Reviewed by James Karas
Hana’s Suitcase has everything that you want to see in a production by Young People’s Theatre. It may be no coincidence that it marks the opening of the 50th anniversary season of YPT.
It has a mind-opening, indeed a mind-expanding story for youngsters. Hana was a Jewish girl from Czechoslovakia who was taken to Auschwitz by the Nazis. Her suitcase ended up in the Holocaust Learning Centre in Tokyo. Two Japanese children and the director of the Centre became captivated by the story behind the suitcase and went on a search for Hana. Japanese children looking for Holocaust victims from Japan to Europe, that’s what I call mind-expanding.
L-R: Noah Spitzer and Caroline Toal with the ensemble. Photo by Cylla von Tiedemann.
The play is based on Keren Levine’s book adapted for the stage by Emil Sher and it is recommended for children who are 10 years old and up. That seems like the right age to introduce them to intolerance, bigotry, brutality and absolute evil.
The young audience sees what I suspect is not a frequent occurrence for Canadian middle class youngsters: Japanese children who act the same way children act all over the world. True the multicultural nature of our schools has caused many stereotypes to disappear but we still have a long way to go. In the play we have Akira (Jeff Ho) and Maiko (Lisa Truong) whose boundless curiosity and enthusiasm about the story behind Hana’s suitcase is so infectious, it impels Fumiko (Jennifer Villaverde) to search around the world for information about Hana Brady.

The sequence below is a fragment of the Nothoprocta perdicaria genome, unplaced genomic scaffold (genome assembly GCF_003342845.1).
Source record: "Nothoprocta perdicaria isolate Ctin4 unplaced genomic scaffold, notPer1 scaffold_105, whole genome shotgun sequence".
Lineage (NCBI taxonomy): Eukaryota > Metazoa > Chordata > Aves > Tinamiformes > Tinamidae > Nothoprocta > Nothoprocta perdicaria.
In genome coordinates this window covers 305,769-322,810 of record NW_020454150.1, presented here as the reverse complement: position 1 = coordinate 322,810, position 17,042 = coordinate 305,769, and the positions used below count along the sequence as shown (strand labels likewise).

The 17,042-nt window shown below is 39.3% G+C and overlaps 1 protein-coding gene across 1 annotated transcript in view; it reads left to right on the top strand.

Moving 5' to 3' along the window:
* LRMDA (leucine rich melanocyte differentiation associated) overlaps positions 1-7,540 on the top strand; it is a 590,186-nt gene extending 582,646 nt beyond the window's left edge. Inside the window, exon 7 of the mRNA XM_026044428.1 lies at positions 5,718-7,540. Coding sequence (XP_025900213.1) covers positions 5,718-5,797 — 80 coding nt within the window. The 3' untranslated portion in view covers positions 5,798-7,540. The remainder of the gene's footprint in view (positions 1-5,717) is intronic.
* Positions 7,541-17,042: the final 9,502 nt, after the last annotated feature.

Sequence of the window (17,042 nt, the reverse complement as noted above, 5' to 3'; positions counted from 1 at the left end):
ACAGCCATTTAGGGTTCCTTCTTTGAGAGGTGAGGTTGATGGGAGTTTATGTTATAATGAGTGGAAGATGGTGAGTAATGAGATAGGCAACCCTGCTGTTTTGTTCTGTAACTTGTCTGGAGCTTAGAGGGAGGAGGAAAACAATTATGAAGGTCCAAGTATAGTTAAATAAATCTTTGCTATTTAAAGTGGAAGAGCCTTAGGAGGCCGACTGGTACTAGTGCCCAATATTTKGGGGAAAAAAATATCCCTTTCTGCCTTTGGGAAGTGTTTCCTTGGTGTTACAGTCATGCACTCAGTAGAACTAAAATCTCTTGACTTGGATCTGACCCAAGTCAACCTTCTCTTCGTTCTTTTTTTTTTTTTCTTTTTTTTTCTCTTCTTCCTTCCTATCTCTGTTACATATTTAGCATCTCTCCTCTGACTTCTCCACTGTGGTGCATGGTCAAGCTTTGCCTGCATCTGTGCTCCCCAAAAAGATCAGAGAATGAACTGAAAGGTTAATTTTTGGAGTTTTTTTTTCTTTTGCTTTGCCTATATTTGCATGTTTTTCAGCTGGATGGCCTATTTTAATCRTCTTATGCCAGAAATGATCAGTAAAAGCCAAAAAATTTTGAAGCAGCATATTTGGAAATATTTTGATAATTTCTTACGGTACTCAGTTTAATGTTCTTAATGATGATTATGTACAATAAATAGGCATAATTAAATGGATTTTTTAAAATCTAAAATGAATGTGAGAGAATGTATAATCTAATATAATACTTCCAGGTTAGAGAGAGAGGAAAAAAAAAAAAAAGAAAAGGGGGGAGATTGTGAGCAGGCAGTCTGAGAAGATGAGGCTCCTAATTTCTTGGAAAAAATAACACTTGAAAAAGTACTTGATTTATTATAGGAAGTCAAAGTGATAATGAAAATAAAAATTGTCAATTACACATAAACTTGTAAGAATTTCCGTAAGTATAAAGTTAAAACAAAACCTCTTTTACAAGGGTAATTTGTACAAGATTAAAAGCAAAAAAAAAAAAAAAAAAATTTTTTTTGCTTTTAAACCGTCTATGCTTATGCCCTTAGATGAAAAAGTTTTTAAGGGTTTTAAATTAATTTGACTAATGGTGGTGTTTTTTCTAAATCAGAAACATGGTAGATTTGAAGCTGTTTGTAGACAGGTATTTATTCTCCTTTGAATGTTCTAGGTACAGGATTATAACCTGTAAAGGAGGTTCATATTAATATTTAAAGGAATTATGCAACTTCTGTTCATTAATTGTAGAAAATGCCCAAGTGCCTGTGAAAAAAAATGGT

She eventually finds Hana’s brother George (Noah Spitzer) who lives in Canada and he gives her, Akira and Maiko information about Hana and his family.
We see photographs and a reenactment of the happy family life of Hana (Caroline Toal), her brother George and their parents Marketa (Tracey Ferencz) and Karel (Jeff Miller) as the dark clouds of the holocaust begin descending on them. They are all rounded up by the Nazis and three of them end up at Auschwitz. The telling is appropriately restrained but the story and the message are clear.
Jeff Ho dominates the production with his driving keenness and zeal to find out Hana’s story and just about everything else. The audience identified with him and loved him. Truong as Maiko is no less enthusiastic but she is more sensible and down to earth than Akira. They are a delight to watch and give marvelous performances.
Villavarde as Fumiko is infected by the children’s enthusiasm and she does everything possible in her search for Hana’s story.
Fumiko’s search leads her to Kurt (Thomas Hauff) who informs her that George is alive and the quest culminates in the learning the tragic information so desperately wanted and feared.
Hana’s Suitcase tells a great story with restraint and finesse. Director Allen MacInnis tells the horrible tale but he does not neglect the sine qua non of young people’s theatre – humour. Akira provides most of the laughter with his ambition to write poetry, his somersaults and his desire to change the world.
I was accompanied by Emily, a feisty seven-year old whose father had some trepidation about letting her see a play about the Holocaust. There was no cause for concern. Emily gave the production a review that should stand as a high compliment to YPT. She liked the show but, she said, “this was the first time I saw a story that did not say they lived happily ever-after.”